Very few places are there which simultaneously carry layers of history in its womb. Purana Quila, located at the heart of Delhi near the India Gate, is one of them. Today it is better known as the spot where Yash Chopra’s blockbuster Veer Zaara was shot.
According to the Mahabharata, the Pandavas were given the rugged plains of Khandavaprastha, who, with the expertise of Krishna converted it into Indraprastha – a city which rivalled Indra’s heaven in beauty and grandeur. It is believed that the place where the fort stands today was once the capital of the invincible Pandavas. Later, the Guptas built many structures around this place. In the Medieval ages, Delhi fell into many hands, one after another, with the marks of the regimes left behind in the zillion nondescript structures that stand around Delhi, unknown, unattended.
The cool and embalming breeze of the gardens
The exteriors of the mosque display an amalgm of the Hindu, Afghan and Islamic architecture
The chunk of Purana Quila’s current structure was constructed by Sher Shah Suri, after he dethroned Humayun from the throne of Delhi. I walked in through the Bada Darwaza and entered the ramparts of the fort. The lush green gardens, with the cool breeze passing through the flowers lining the bushes, embalmed my heart. The fort is flanked by the Bada Darwaza, the Taliqi Darwaza and the Lal Darwaza.
Purana Quila was constructed at a unique crossroad of history. The structures stand as an amalgam of Hindu, Afghan and Mughal architecture. It was a time when the Mughals had arrived and the Lodhis had been forced out of Delhi. The carvings in the pillars of the mosque bear semblance to the forts of Chittorgarh.
When Veer met Zaara (The Quila-i-Kuhana)
Light at the end of the tunnel (The interiors of the Quila-i-kuhana)
“This is the spot where Veer bid farewell to Zaara in a dramatic scene” said one pointing at the Quila-e-Kuhna – the mosque built by Sher Shah. I found many Veers and Zaaras ensconced in each others’ arms in the chilling winter of Delhi. In front of the mosque are a dysfunctional fountain and a waste pit, which once used to be the mosque well. The view of Delhi one gets from the balustrades is simply remarkable. The entrance arch of the mosque is built in marble, with patches of red sandstone. It is believed that Sher Shah had to clip his dream of building the entire mosque in marble due to shortage of white marble and had to salt it away for special inscriptions and designs. The final effect is magical. The bright red sandstone provides the right contrast to the white marble and the inscriptions stand out in their sheen. The prayer hall is badly disfigured with umpteen ‘Bunty loves Bubli’ kind of marks. The entire stretch of the hall-way provides a perfect frame for a photograph.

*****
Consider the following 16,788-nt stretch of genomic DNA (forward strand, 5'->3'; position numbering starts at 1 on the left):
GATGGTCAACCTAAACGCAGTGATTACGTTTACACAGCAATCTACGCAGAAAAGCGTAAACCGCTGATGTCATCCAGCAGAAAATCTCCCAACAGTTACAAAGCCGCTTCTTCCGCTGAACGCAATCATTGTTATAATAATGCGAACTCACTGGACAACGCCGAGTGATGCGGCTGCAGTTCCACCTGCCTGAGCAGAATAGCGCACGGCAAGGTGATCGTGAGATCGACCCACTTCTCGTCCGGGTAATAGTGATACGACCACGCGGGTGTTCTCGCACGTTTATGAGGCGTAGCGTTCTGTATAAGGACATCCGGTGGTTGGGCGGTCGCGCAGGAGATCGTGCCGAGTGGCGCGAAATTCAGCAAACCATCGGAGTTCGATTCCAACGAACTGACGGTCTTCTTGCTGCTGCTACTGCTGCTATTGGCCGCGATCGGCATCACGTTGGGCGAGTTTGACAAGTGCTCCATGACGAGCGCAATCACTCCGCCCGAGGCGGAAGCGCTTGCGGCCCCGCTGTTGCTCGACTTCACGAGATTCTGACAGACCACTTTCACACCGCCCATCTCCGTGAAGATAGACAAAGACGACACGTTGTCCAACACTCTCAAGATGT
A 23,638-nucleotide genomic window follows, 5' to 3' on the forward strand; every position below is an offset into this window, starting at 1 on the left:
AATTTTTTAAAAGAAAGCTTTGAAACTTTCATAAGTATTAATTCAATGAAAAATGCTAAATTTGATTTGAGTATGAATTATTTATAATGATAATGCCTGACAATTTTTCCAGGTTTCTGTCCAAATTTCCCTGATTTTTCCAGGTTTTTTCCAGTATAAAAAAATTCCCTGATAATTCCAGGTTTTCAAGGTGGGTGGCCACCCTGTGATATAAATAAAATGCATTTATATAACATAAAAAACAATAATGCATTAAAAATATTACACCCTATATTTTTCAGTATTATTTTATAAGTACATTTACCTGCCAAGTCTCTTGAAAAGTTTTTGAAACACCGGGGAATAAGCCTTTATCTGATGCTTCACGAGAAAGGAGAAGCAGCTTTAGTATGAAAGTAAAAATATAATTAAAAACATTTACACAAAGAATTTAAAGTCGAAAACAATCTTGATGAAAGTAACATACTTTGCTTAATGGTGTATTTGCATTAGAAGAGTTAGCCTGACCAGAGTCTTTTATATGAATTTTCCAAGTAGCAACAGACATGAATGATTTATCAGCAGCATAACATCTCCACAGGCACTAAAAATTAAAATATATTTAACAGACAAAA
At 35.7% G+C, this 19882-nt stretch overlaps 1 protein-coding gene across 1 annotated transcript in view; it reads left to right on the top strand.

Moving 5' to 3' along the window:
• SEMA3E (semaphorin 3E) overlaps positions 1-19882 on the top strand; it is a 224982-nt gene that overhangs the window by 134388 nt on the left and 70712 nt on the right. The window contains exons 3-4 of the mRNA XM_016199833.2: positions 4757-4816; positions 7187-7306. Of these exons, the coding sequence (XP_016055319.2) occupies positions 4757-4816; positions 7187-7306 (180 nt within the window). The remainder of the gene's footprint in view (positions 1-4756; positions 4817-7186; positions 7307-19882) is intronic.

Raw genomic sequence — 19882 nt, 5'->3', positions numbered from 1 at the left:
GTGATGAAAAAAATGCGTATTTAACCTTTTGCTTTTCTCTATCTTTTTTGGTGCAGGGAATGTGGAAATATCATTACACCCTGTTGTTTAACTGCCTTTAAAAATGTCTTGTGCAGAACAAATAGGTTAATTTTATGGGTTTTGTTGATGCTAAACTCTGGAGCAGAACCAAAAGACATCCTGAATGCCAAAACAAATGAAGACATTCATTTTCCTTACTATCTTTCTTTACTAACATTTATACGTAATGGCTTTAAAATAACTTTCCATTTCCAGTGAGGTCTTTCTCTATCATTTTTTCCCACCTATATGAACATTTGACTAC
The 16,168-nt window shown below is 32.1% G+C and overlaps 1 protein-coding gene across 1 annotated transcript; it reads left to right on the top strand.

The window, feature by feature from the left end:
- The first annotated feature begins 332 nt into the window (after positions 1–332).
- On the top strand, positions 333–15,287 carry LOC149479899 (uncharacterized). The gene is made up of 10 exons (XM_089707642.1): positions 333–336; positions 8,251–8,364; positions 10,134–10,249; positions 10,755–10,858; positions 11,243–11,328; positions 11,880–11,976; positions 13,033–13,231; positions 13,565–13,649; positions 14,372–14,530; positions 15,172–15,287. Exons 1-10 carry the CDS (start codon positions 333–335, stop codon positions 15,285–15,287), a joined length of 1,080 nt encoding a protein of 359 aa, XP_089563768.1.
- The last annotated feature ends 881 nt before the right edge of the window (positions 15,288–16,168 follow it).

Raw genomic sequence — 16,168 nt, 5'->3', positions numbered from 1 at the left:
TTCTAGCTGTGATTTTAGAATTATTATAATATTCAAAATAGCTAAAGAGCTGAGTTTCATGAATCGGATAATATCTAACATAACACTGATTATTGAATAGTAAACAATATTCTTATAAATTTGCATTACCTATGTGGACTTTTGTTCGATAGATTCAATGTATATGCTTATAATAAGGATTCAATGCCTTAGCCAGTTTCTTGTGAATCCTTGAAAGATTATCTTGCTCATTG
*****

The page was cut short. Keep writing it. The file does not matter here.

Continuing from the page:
The Sher Mandal – Humayun’s Library
Humayun’s Gate – a story in ruins
A few steps away from the Quila-i-Kuhna is the Sher Mandal. After recapturing the throne of Delhi, Humayun converted the Sher Mandal into his personal library. In 1556, he tripped down the stairs of the library and met his nemesis. Near the Sher Mandal is Humayun’s gate, which is today in complete ruins. The Purana Quila, unlike its more famous cousin in Old Delhi – the Lal Quila- seems to be cut off from the ultra modern exterior of New Delhi. Old Delhi, on the other hand, seems to be on a continuum, juggling history and the present in a rare chemistry to preserve a unique gift for posterity. It is not to say that the Purana Quila is all neglected. The fort seethes with life often, when the strains of the sitars, cymbals and anklets bring it back to life during Delhi’s revelling art festivals. Moreover, it takes hardly an hour to cover the whole fort, after which one can also go boating.
One of the Persian inscriptions in the Quila-e-Kuhana reads thus “As long as there are people on this earth, may this edifice be frequented and people be happy”. The words, like this edifice have stood the test of time.